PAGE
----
Facts and Figures for Illinois Paralegals
- Length of Paralegal Study: 1 to 4 years
- Almost 75 percent of paralegals work for law firms
- Largest Law Firms in Illinois: Mayer Brown; Baker & McKenzie
Illinois Paralegal Schools
Although Illinois doesn’t have formal paralegal education requirements, many employers prefer to hire people with a paralegal certificate or degree.
Here are the most common education tracks for Illinois paralegals:
- A paralegal certificate from an ABA-approved paralegal school
- An associate of arts in paralegal studies
- A bachelor's or advanced degree in another subject, and on-the-job experience working in a law firm
Here is what you can expect to earn as a paralegal in various cities in Illinois:
|City||Median Annual Salary*|
Sources: Salary.com January 2014; Illinois Paralegal II.
*The salary information listed is based on a national average, unless noted. Actual salaries may vary greatly based on specialization within the field, location, years of experience and a variety of other factors. National long-term projections of employment growth may not reflect local and/or short-term economic or job conditions, and do not guarantee actual job growth.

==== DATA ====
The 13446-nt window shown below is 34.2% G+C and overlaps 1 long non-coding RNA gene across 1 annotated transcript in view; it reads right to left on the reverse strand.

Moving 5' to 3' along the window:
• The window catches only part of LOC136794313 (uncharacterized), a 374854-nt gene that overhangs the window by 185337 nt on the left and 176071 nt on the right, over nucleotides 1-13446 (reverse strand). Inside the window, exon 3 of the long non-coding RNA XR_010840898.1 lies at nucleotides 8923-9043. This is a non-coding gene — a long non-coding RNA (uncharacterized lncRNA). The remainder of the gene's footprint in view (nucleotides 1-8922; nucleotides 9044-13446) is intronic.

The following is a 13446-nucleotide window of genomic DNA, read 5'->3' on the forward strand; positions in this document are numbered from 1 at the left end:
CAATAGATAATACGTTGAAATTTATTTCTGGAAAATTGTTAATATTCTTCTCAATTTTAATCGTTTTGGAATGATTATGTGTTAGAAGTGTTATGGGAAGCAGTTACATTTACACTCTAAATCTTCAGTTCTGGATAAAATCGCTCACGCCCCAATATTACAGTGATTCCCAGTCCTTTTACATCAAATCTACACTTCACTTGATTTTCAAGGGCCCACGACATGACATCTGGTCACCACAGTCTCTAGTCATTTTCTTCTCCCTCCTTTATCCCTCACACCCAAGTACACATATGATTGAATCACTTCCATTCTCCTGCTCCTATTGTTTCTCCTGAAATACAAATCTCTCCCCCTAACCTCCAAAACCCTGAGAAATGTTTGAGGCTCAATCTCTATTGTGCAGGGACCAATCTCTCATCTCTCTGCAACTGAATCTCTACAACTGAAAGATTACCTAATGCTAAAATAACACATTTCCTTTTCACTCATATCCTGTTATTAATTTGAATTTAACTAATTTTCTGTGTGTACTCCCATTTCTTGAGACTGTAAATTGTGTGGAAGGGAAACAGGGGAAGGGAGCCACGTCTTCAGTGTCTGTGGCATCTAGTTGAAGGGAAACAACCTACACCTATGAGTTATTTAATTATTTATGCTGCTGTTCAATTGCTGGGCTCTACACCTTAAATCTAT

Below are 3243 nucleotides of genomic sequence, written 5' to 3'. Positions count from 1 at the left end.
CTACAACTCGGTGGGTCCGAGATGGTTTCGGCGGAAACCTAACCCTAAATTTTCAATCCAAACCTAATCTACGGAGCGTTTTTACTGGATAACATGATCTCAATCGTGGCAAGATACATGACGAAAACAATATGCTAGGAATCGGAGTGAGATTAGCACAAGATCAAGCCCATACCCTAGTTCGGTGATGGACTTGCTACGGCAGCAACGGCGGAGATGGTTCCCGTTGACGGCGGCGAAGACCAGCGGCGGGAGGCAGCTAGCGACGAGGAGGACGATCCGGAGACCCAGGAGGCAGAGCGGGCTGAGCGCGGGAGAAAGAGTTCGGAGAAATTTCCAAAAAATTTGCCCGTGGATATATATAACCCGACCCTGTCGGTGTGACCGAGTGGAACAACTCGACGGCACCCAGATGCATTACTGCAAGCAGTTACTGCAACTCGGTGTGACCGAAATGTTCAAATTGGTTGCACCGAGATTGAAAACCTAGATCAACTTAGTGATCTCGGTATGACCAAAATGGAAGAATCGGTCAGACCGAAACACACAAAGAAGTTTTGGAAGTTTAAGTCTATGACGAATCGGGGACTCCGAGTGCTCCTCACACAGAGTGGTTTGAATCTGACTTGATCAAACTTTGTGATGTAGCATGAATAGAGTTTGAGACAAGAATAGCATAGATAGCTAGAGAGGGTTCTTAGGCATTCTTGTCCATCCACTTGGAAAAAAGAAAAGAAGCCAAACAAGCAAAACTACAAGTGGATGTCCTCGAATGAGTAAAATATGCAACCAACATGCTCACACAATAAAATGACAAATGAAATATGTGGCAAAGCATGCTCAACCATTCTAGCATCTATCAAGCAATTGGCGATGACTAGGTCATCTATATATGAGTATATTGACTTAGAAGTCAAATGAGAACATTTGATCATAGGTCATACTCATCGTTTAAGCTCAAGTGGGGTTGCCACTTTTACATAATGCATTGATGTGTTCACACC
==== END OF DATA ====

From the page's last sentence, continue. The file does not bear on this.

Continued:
Certification Requirements for Paralegals in Illinois
Currently, Illinois does not have certification requirements for its paralegals; however, many employers prefer—or even require—certification. You can get national paralegal certification through the following organizations:
- National Association of Legal Assistants (NALA)
- National Federation of Paralegal Associations (NFPA)
- American Alliance of Paralegals, Inc. (AAPI)
To maintain national certification, you must complete a certain number of hours of continuing legal education within a specified number of years. Continuing education can include training taken at a paralegal school in Illinois, professional organizations or through bar associations.